Politician, journalist, social worker — all at 25 | delhi | Hindustan Times
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Politician, journalist, social worker — all at 25

Lubna Asif joined the fray from Gautam Buddh Nagar because she needed a platform to make a difference. Moushumi Das Gupta reports.

delhi Updated: Apr 30, 2009 02:17 IST
Moushumi Das Gupta

For Lubna Asif (25) — one of the youngest candidates in the fray for the Lok Sabha polls from Gautam Buddh Nagar constituency — the decision to plunge into the hurly burly of politics was not sudden. A journalist by profession who also runs her NGO for underprivileged women belonging to the minority community, Asif felt that to bring about a perceptible difference in their lives she needed a bigger platform.

“Politics, I knew, would provide me that platform. I have been tinkering with the idea (of joining politics) for sometime. I spoke to my friends and everybody was apprehensive. They said politics is not for ordinary people. But then everybody has to make a beginning somewhere. There is no point in just talking about how things are not right in this country. As educated citizens, I think the onus is on us to take responsibility,” she said.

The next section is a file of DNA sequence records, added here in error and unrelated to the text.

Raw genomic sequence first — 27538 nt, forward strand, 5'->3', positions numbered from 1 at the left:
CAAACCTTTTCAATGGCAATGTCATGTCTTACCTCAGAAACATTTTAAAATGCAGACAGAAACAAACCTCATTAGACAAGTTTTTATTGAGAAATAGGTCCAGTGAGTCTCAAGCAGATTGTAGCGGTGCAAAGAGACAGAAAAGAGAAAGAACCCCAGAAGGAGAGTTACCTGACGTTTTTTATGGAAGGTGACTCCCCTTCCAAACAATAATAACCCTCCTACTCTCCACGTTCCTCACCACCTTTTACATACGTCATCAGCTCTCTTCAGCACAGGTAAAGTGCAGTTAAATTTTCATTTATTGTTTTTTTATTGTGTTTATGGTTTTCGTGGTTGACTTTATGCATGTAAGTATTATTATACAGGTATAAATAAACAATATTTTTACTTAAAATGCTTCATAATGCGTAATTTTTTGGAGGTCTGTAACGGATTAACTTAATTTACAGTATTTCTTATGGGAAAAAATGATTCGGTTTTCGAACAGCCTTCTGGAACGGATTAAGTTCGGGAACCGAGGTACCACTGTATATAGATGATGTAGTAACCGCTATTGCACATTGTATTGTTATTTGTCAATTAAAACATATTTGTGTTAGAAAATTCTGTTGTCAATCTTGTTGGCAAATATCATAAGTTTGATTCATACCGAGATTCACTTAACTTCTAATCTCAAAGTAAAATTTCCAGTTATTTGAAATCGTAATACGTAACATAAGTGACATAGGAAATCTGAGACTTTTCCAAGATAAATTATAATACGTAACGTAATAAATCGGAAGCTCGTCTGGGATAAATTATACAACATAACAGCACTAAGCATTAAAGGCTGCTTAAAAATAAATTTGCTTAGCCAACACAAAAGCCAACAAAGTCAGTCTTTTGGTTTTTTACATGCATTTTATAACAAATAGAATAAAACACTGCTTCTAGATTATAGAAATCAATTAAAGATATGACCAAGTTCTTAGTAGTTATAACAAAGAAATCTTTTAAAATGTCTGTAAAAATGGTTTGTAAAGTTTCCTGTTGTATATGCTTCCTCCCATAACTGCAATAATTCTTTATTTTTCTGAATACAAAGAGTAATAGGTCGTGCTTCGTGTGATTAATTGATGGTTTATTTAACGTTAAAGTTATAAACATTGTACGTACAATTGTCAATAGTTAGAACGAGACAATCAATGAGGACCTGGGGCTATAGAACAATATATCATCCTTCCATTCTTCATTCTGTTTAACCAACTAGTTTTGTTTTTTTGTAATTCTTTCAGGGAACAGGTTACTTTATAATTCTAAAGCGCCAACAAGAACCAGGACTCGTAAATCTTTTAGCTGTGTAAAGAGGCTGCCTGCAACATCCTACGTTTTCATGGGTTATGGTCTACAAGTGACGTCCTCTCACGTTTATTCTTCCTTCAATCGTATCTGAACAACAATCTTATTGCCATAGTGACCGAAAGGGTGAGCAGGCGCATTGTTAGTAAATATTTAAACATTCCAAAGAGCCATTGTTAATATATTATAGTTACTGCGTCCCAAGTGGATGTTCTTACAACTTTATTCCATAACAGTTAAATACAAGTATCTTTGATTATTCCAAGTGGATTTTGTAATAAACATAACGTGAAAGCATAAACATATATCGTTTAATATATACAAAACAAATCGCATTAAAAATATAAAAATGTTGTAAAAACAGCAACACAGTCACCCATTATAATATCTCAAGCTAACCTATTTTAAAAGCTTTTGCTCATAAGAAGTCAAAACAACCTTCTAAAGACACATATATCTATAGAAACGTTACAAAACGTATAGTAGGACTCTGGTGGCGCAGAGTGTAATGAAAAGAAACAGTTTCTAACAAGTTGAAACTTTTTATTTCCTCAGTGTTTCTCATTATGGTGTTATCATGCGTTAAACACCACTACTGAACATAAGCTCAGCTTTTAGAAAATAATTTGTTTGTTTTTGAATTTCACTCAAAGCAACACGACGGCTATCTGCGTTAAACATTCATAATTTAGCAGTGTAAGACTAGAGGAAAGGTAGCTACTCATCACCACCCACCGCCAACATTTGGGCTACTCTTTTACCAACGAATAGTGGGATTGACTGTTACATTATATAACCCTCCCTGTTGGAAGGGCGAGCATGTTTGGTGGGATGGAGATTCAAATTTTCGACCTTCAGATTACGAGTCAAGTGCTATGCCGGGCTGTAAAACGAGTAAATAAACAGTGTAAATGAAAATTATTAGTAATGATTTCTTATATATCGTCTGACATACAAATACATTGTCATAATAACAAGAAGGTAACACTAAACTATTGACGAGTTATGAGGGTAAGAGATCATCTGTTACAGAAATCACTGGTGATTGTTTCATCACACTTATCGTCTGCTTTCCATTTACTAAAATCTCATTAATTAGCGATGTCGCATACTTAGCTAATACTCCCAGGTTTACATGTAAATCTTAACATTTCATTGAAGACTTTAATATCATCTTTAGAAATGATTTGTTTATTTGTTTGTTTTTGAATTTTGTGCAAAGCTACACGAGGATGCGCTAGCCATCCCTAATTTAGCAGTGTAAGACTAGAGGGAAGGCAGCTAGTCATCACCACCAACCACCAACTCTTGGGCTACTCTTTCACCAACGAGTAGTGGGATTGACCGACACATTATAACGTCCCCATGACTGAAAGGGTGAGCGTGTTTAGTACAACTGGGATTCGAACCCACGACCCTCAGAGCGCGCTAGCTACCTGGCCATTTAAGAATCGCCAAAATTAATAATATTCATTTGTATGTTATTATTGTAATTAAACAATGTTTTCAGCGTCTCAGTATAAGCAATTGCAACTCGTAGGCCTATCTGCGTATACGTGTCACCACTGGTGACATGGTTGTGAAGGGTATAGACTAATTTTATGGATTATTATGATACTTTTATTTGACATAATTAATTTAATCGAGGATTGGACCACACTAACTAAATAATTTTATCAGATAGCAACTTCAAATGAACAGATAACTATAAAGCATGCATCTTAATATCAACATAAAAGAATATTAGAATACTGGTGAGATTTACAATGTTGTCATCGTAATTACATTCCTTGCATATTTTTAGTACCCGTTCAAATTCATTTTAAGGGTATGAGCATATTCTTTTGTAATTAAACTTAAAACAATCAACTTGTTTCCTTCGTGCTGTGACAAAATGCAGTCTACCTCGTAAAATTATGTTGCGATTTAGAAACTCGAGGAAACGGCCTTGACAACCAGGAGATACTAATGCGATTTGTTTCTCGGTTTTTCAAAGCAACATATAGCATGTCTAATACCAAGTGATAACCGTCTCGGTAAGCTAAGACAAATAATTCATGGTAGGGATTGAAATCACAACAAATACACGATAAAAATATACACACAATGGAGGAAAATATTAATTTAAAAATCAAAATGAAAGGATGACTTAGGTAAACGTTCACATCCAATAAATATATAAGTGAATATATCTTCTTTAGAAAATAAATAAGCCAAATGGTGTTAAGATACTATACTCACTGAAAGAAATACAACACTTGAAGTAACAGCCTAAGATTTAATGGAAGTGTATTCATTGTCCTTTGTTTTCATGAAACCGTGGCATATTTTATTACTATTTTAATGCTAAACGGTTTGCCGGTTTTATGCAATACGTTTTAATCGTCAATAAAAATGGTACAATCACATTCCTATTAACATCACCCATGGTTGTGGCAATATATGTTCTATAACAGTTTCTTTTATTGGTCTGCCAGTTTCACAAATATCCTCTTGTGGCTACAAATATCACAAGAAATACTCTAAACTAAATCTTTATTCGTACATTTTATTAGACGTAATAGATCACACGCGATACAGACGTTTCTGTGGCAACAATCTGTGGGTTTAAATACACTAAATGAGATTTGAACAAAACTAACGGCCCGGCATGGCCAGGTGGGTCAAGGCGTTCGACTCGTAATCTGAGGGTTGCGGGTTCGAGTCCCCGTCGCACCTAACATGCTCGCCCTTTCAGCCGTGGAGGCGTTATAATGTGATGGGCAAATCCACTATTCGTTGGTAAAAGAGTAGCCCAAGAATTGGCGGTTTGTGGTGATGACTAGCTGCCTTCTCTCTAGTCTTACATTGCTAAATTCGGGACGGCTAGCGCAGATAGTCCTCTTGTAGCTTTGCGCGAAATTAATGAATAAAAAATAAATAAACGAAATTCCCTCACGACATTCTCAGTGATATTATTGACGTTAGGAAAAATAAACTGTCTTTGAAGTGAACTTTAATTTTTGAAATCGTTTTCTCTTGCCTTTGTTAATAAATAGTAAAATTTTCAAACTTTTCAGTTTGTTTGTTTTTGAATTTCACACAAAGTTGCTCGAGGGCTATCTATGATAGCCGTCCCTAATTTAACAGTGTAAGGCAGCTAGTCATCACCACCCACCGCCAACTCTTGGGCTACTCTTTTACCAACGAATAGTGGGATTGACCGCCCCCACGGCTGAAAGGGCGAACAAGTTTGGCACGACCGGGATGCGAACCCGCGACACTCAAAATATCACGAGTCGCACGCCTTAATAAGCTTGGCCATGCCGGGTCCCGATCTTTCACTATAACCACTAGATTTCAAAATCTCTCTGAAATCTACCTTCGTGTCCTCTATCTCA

Asif is contesting on an All India Minority Front ticket and knows that her maiden experience in electoral politics is not going to be a cakewalk. For, contesting from the Gautam Buddh Nagar seat, her rivals include some of the local political heavyweights like Mahesh Sharma of the BJP and Ramesh Nagar of the BSP.

But she is not rattled. A journalism graduate from the University of Western Ontarion, Asif said unless young, educated people get directly involved in the political process, things won’t change.

With her sister Laika by her side and a handful of friends, Asif has started campaigning — visiting far-flung villages in her constituency — and asking for vote. “Everywhere I go people are surprised to see somebody so young asking for their votes. I tell them about my agenda. Some are convinced, others are amused,” she said.

For her, the main issues will be to ensure education for girls and safety of women. “In villages of Gautam Buddh Nagar, girls are made to leave school after five. This needs to change,” she said.

Asked about her family’s reaction to her joining politics, she said, “They have been very supportive. My father is the president of All India Minority Front, the party I am contesting from. So even as children, we were politically more aware than others.”